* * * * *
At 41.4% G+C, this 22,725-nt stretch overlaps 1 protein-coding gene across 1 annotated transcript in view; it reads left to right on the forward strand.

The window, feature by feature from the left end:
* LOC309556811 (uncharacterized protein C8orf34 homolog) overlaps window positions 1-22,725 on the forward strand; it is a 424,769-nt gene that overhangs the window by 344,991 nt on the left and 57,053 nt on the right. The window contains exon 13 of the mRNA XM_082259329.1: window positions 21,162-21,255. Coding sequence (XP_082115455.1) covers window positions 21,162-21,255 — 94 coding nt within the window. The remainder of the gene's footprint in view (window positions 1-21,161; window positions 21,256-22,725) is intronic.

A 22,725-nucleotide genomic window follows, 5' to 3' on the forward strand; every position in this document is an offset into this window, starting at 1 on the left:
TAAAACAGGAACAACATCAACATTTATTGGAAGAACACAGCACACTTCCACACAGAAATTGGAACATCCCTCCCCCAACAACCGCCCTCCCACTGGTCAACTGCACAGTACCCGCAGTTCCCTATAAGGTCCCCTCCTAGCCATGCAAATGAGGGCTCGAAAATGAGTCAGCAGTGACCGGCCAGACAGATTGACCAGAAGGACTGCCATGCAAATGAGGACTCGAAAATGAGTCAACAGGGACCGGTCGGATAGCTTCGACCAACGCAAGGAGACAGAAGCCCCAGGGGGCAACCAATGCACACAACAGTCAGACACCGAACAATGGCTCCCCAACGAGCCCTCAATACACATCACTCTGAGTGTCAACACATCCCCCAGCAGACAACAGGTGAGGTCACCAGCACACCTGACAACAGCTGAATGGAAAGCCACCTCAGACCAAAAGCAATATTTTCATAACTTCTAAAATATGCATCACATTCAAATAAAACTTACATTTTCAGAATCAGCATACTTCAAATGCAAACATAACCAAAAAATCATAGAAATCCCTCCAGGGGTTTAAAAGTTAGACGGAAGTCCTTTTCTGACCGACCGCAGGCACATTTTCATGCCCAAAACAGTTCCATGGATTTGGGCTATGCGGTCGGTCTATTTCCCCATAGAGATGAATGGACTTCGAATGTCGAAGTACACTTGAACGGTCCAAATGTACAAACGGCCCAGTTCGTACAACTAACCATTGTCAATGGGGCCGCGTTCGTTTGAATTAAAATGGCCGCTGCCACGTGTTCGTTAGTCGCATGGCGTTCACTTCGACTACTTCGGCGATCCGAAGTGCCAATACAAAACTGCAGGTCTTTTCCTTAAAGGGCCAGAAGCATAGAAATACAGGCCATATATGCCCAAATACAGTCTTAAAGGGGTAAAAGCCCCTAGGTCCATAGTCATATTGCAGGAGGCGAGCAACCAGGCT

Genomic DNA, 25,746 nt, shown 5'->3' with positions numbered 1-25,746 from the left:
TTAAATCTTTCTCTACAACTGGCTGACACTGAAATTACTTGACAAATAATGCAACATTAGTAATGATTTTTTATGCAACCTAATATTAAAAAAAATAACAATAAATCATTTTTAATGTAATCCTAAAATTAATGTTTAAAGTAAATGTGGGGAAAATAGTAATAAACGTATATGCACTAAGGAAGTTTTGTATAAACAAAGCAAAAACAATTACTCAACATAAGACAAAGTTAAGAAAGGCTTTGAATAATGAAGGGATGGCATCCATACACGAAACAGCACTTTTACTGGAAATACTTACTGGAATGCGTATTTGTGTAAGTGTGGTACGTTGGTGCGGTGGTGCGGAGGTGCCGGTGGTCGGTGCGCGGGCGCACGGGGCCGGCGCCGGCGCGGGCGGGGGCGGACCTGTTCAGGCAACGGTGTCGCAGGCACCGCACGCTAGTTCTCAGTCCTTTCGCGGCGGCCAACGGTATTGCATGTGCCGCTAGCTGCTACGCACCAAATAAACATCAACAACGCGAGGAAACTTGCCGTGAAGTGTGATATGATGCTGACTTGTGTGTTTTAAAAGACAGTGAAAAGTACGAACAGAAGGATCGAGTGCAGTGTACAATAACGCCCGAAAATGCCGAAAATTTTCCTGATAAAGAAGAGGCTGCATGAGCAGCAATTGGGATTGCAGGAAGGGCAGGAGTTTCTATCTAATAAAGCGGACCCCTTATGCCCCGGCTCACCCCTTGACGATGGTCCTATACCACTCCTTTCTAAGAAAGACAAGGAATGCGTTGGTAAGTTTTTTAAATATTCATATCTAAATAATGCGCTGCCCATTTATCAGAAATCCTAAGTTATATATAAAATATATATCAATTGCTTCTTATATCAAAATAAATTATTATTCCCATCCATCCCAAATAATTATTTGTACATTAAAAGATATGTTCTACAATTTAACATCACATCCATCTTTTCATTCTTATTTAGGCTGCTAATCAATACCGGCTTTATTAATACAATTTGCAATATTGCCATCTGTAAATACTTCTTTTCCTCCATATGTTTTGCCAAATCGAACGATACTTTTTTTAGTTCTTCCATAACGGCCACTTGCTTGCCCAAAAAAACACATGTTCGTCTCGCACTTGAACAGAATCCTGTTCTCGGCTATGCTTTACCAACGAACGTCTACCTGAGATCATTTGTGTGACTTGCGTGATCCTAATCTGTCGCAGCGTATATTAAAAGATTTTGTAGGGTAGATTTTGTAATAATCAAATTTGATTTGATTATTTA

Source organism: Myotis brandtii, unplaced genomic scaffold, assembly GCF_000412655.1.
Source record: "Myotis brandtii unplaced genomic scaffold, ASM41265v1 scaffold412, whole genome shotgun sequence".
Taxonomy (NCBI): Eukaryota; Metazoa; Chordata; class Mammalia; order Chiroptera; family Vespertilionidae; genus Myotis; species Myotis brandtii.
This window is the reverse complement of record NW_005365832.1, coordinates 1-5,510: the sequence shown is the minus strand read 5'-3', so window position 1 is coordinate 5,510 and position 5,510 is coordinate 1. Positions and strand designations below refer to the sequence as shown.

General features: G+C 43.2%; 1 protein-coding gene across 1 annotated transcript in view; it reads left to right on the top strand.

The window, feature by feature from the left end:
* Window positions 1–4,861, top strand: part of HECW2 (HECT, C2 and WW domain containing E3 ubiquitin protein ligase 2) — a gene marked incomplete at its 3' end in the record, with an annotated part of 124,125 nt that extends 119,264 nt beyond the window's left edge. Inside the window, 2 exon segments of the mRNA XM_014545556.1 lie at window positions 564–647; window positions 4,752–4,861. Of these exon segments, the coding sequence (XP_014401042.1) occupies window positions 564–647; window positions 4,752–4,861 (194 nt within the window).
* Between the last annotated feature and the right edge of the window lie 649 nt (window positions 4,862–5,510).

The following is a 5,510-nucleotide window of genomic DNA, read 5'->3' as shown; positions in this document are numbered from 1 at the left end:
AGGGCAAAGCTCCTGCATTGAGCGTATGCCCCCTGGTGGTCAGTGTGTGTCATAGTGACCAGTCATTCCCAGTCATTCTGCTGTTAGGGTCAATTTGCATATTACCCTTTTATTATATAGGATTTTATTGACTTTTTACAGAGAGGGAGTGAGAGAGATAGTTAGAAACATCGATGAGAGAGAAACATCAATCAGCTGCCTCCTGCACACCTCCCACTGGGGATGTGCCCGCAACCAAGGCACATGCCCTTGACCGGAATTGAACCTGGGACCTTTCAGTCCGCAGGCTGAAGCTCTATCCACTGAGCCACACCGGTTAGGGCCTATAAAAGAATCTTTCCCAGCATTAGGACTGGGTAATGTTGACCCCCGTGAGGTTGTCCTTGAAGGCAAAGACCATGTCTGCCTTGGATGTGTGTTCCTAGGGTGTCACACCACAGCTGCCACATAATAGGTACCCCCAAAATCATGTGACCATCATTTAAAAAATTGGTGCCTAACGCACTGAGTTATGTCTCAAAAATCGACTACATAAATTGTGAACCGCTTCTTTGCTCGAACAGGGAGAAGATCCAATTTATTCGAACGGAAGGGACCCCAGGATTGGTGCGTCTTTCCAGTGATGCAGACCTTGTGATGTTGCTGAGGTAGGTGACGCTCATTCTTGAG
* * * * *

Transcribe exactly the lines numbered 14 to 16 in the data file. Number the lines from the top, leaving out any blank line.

* Window positions 1–4,861, top strand: part of HECW2 (HECT, C2 and WW domain containing E3 ubiquitin protein ligase 2) — a gene marked incomplete at its 3' end in the record, with an annotated part of 124,125 nt that extends 119,264 nt beyond the window's left edge. Inside the window, 2 exon segments of the mRNA XM_014545556.1 lie at window positions 564–647; window positions 4,752–4,861. Of these exon segments, the coding sequence (XP_014401042.1) occupies window positions 564–647; window positions 4,752–4,861 (194 nt within the window).
* Between the last annotated feature and the right edge of the window lie 649 nt (window positions 4,862–5,510).

The following is a 5,510-nucleotide window of genomic DNA, read 5'->3' as shown; positions in this document are numbered from 1 at the left end: